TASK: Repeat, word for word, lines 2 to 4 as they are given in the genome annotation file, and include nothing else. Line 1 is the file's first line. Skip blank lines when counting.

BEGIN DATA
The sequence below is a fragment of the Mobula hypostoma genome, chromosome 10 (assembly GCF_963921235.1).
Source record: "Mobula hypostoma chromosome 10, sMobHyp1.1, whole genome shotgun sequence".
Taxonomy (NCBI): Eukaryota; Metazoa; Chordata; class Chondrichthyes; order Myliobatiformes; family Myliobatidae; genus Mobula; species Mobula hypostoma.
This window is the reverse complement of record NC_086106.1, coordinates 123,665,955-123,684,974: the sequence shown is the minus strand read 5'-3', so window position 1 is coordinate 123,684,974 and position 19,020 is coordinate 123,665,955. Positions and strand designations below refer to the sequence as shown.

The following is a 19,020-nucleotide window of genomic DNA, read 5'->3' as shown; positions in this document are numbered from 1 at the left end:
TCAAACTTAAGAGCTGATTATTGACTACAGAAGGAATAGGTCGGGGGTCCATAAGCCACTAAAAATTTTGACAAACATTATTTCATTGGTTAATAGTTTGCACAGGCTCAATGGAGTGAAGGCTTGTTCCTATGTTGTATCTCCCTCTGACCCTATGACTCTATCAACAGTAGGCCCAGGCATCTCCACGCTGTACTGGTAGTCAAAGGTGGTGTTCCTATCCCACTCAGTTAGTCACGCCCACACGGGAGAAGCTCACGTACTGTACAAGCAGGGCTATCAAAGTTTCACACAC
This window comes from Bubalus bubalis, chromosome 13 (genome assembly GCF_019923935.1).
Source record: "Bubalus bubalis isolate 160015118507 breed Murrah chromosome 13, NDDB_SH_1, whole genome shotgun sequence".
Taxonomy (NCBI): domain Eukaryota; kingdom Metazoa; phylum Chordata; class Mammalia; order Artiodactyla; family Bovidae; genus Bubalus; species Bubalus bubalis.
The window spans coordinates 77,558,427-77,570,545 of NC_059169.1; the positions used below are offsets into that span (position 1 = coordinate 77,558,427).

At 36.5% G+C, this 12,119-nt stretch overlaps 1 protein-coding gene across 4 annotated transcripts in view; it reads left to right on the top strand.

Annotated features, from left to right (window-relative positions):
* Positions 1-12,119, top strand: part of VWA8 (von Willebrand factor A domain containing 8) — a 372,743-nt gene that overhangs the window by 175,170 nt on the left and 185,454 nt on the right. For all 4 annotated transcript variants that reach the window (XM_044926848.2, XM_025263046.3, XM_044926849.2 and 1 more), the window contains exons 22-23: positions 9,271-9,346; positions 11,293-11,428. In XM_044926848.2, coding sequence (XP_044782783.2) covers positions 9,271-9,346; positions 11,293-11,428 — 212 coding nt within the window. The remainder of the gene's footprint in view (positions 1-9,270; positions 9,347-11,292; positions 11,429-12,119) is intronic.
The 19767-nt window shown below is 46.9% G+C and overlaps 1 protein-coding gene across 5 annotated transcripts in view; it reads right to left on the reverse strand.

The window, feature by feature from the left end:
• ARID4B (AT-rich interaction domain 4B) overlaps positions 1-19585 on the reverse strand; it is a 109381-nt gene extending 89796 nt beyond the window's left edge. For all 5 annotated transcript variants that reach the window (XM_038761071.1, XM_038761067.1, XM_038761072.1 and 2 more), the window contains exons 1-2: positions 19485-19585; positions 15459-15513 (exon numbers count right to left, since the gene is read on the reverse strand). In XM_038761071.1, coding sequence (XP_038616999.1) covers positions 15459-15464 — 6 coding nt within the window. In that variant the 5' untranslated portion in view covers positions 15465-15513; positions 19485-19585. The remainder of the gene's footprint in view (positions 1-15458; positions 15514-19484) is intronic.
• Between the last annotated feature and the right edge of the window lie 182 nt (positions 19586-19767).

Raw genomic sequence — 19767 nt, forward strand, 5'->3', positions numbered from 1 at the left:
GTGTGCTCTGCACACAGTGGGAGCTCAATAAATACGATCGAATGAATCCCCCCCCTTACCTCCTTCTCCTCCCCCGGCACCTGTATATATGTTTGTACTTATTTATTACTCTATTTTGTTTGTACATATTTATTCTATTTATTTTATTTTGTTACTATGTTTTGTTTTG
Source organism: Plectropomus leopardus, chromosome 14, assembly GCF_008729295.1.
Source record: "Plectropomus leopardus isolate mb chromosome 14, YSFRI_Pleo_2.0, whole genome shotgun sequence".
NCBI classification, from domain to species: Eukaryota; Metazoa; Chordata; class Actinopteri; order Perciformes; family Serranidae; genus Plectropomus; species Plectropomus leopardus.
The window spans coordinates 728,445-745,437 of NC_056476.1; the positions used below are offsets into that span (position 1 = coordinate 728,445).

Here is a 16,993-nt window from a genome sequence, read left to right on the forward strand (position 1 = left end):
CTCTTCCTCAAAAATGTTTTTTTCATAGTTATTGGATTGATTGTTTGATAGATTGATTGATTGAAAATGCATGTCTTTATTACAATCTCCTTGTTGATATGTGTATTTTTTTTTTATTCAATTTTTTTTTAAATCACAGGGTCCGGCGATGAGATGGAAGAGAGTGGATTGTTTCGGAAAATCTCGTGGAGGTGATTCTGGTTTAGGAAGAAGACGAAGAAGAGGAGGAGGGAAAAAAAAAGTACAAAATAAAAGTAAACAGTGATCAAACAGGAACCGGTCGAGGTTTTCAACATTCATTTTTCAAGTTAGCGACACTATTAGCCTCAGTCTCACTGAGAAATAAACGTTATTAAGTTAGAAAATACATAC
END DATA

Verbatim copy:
Source record: "Mobula hypostoma chromosome 10, sMobHyp1.1, whole genome shotgun sequence".
Taxonomy (NCBI): Eukaryota; Metazoa; Chordata; class Chondrichthyes; order Myliobatiformes; family Myliobatidae; genus Mobula; species Mobula hypostoma.
This window is the reverse complement of record NC_086106.1, coordinates 123,665,955-123,684,974: the sequence shown is the minus strand read 5'-3', so window position 1 is coordinate 123,684,974 and position 19,020 is coordinate 123,665,955. Positions and strand designations below refer to the sequence as shown.